In the meantime, the decision probably comes down to your purpose. If you wish to access all occurrence data or organise data for all parts of the tree of life, GBIF is currently more comprehensive. If you need more confidence that the names are ones that have been reviewed and are actually correctly interpreted, COL fits the bill - but currently with lower coverage.

So helpful! Thanks again, Donald.

Slightly off-topic: my reply to you was hidden because someone in the community flagged it as spam:

“Your post was flagged as spam: the community feels it is an advertisement, something that is overly promotional in nature instead of being useful or relevant to the topic as expected.”

I’m new to this forum & I’m not sure what I wrote that was inappropriate. If anyone knows what it was, let me know so I can avoid it in the future, thanks!


It’s an automated behaviour, @raphaelmatto , to reduce spam and cruft of an open discussion system. The specific reason was that “This new user tried to create multiple posts with links to the same domain.” All good now.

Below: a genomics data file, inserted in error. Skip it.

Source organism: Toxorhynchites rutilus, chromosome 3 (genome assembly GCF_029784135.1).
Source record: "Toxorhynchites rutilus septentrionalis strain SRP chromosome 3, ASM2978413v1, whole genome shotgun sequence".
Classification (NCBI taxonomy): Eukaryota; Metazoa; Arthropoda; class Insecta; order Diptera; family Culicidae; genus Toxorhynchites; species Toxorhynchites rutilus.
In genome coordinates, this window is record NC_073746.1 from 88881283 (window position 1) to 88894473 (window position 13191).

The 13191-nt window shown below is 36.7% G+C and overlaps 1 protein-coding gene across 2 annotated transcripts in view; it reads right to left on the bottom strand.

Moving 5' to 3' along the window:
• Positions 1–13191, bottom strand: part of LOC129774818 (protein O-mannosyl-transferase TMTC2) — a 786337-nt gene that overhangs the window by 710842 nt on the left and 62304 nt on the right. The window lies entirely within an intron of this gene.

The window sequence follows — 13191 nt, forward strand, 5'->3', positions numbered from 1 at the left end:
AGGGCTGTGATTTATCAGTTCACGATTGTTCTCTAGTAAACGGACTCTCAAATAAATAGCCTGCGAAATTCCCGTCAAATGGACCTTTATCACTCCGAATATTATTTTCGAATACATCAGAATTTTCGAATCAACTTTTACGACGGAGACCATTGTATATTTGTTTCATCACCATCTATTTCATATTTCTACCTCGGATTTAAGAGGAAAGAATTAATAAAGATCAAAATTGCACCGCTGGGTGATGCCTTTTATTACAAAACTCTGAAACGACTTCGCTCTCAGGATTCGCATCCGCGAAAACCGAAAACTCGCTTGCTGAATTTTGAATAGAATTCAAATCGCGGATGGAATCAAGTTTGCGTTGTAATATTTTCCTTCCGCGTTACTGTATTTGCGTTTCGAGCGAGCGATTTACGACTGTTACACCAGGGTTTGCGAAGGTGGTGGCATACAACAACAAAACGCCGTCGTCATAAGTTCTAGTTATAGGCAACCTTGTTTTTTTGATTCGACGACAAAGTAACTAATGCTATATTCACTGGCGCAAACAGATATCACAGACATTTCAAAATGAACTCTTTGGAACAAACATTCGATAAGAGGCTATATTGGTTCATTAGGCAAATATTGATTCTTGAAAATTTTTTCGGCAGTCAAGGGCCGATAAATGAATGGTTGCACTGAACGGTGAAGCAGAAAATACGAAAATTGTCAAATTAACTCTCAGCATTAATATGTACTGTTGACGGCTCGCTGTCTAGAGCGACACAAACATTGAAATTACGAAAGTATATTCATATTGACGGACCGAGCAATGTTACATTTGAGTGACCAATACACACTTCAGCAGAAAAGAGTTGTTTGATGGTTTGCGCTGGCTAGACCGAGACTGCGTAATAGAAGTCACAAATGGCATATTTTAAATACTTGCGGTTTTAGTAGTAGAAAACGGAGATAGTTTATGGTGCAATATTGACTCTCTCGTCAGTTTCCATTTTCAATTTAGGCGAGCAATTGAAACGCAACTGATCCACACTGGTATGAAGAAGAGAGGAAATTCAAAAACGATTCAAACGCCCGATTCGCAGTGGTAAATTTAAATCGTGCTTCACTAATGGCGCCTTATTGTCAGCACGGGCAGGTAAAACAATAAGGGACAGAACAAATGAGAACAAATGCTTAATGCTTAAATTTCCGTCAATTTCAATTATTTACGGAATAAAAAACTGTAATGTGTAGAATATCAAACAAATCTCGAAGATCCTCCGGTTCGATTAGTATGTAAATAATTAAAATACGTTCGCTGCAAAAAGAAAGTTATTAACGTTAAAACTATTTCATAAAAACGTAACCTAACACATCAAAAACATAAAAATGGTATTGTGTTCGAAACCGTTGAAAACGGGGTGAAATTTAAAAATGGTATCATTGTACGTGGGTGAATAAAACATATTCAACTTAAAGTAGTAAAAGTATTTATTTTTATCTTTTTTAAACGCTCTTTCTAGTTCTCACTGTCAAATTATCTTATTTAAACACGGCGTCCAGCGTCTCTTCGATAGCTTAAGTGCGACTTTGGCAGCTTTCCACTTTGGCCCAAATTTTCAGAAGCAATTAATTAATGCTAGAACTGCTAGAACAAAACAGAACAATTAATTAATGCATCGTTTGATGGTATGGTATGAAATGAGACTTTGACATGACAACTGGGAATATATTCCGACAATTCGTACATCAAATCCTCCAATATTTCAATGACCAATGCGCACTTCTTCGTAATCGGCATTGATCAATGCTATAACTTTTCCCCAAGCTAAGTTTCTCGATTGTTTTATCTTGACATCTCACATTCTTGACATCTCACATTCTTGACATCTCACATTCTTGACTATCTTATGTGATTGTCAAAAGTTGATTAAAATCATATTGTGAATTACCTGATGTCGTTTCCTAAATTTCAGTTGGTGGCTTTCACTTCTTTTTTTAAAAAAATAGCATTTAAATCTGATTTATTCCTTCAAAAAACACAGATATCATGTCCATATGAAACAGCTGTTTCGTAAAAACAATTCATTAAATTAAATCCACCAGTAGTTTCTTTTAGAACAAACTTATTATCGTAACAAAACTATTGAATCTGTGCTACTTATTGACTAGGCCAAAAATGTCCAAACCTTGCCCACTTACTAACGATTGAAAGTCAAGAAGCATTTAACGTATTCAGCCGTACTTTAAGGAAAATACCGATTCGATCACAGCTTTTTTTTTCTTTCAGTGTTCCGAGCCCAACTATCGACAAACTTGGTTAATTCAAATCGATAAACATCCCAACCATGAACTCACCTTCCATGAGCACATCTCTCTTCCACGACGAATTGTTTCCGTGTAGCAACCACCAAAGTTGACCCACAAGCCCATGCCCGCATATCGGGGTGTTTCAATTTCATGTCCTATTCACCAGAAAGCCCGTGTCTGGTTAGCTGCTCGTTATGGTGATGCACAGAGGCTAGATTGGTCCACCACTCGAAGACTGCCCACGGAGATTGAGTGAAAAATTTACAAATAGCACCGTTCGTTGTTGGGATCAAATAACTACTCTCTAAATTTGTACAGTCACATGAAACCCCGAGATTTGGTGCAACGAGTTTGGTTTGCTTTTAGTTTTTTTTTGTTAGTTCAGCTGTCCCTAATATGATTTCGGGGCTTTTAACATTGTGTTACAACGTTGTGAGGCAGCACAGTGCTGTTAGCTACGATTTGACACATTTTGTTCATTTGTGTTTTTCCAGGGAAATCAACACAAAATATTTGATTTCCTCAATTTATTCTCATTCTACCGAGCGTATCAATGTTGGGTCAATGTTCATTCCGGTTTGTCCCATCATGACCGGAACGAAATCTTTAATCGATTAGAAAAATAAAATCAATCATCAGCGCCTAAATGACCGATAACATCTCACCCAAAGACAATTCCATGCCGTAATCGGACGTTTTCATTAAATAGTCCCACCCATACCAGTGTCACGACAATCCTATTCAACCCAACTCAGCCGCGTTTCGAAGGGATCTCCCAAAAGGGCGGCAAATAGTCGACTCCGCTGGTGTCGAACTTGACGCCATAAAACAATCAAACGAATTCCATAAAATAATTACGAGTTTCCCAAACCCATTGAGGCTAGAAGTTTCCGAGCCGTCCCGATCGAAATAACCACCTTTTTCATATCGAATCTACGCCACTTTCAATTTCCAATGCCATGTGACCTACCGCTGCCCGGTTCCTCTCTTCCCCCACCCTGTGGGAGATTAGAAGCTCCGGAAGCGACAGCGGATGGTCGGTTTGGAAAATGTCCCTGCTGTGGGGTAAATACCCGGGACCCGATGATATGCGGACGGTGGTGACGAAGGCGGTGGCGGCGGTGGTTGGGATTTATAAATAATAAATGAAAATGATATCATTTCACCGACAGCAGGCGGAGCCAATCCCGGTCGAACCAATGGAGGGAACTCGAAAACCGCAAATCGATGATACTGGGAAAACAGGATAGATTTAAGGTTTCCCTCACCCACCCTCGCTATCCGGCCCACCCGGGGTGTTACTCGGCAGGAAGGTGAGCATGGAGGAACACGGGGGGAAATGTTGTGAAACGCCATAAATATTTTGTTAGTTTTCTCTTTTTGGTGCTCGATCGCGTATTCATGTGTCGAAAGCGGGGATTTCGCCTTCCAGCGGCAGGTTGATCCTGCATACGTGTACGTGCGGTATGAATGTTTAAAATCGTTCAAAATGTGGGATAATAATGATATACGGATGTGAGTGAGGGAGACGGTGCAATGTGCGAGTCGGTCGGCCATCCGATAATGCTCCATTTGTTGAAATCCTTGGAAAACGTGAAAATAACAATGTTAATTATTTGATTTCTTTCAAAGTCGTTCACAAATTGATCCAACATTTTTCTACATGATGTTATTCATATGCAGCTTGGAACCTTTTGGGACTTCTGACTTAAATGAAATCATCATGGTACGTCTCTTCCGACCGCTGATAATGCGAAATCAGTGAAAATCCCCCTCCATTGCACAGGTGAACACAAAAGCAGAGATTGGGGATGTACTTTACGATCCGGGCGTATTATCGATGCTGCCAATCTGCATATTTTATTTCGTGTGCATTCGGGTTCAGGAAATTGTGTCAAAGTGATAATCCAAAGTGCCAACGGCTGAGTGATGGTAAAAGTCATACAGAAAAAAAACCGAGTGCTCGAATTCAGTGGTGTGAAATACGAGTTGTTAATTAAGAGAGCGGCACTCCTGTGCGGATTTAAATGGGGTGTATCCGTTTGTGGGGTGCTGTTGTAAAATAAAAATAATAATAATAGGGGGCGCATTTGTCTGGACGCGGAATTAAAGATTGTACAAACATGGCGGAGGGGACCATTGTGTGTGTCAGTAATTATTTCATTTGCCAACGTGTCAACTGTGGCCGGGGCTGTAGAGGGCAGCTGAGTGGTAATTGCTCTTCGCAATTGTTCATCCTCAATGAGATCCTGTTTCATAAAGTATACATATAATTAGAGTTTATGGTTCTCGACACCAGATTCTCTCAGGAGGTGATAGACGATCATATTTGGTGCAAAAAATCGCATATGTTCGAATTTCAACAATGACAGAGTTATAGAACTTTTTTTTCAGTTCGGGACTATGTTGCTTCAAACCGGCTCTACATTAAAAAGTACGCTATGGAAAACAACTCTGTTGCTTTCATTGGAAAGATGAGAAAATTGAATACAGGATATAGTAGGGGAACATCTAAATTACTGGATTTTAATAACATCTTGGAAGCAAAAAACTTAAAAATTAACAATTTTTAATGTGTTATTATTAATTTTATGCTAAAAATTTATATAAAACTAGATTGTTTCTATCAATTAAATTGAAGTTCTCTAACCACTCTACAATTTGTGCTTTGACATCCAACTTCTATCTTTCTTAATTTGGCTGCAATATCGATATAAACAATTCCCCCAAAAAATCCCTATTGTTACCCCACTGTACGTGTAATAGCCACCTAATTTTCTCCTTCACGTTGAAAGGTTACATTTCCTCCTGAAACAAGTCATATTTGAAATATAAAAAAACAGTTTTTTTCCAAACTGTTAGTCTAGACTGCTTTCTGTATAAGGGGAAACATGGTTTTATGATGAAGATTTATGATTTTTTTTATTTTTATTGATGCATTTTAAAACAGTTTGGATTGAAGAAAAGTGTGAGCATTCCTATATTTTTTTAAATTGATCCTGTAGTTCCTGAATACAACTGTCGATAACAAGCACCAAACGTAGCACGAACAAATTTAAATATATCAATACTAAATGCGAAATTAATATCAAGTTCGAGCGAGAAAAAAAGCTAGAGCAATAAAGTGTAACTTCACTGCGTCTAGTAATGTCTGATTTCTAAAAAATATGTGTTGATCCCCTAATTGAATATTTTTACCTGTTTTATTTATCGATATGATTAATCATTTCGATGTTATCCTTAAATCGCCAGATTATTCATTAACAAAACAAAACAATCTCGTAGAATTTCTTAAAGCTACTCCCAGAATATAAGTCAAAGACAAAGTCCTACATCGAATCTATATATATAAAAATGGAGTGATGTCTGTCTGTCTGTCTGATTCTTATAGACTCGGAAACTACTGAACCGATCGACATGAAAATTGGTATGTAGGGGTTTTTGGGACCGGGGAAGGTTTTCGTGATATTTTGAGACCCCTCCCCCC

As you probably remember @dhobern , we prepared this when we swapped the count of peer-reviewed uses into the home page:

With a new backbone, I’m sure we’re due to update the numbers we provide there, too…

cc: @dnoesgaard

May be a bit late, but having in mind all the considerations previously mentioned, if you use the facet arguments with limit = 0:


you get a table like this
name count
2480449 513
2481172 7
2481433 7
7788295 7
2498352 6
7595433 6
2351211 5
2481205 5
2498326 5

without the need to download all data. “name” is the species key